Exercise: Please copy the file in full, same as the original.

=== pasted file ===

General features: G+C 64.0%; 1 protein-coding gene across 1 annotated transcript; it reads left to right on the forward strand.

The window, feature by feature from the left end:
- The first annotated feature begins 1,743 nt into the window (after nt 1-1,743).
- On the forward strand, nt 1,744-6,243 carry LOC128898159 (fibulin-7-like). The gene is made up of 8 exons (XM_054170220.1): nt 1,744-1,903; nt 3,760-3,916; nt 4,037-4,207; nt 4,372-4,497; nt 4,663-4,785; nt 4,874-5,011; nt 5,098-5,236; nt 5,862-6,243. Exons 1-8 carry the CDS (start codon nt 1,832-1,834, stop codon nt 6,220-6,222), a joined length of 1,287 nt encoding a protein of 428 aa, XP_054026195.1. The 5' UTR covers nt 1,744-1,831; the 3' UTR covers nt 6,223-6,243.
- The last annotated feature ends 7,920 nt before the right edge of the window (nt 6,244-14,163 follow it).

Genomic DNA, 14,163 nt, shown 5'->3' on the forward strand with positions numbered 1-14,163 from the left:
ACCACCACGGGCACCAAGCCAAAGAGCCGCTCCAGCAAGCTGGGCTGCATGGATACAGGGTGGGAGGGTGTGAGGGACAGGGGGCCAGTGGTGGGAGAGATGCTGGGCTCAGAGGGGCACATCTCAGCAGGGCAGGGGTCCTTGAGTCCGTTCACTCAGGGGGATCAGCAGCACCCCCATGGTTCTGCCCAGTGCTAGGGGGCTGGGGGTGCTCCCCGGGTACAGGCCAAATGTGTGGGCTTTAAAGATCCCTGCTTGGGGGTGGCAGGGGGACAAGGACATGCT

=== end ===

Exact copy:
General features: G+C 64.0%; 1 protein-coding gene across 1 annotated transcript; it reads left to right on the forward strand.

The window, feature by feature from the left end:
- The first annotated feature begins 1,743 nt into the window (after nt 1-1,743).
- On the forward strand, nt 1,744-6,243 carry LOC128898159 (fibulin-7-like). The gene is made up of 8 exons (XM_054170220.1): nt 1,744-1,903; nt 3,760-3,916; nt 4,037-4,207; nt 4,372-4,497; nt 4,663-4,785; nt 4,874-5,011; nt 5,098-5,236; nt 5,862-6,243. Exons 1-8 carry the CDS (start codon nt 1,832-1,834, stop codon nt 6,220-6,222), a joined length of 1,287 nt encoding a protein of 428 aa, XP_054026195.1. The 5' UTR covers nt 1,744-1,831; the 3' UTR covers nt 6,223-6,243.
- The last annotated feature ends 7,920 nt before the right edge of the window (nt 6,244-14,163 follow it).

Genomic DNA, 14,163 nt, shown 5'->3' on the forward strand with positions numbered 1-14,163 from the left:
ACCACCACGGGCACCAAGCCAAAGAGCCGCTCCAGCAAGCTGGGCTGCATGGATACAGGGTGGGAGGGTGTGAGGGACAGGGGGCCAGTGGTGGGAGAGATGCTGGGCTCAGAGGGGCACATCTCAGCAGGGCAGGGGTCCTTGAGTCCGTTCACTCAGGGGGATCAGCAGCACCCCCATGGTTCTGCCCAGTGCTAGGGGGCTGGGGGTGCTCCCCGGGTACAGGCCAAATGTGTGGGCTTTAAAGATCCCTGCTTGGGGGTGGCAGGGGGACAAGGACATGCT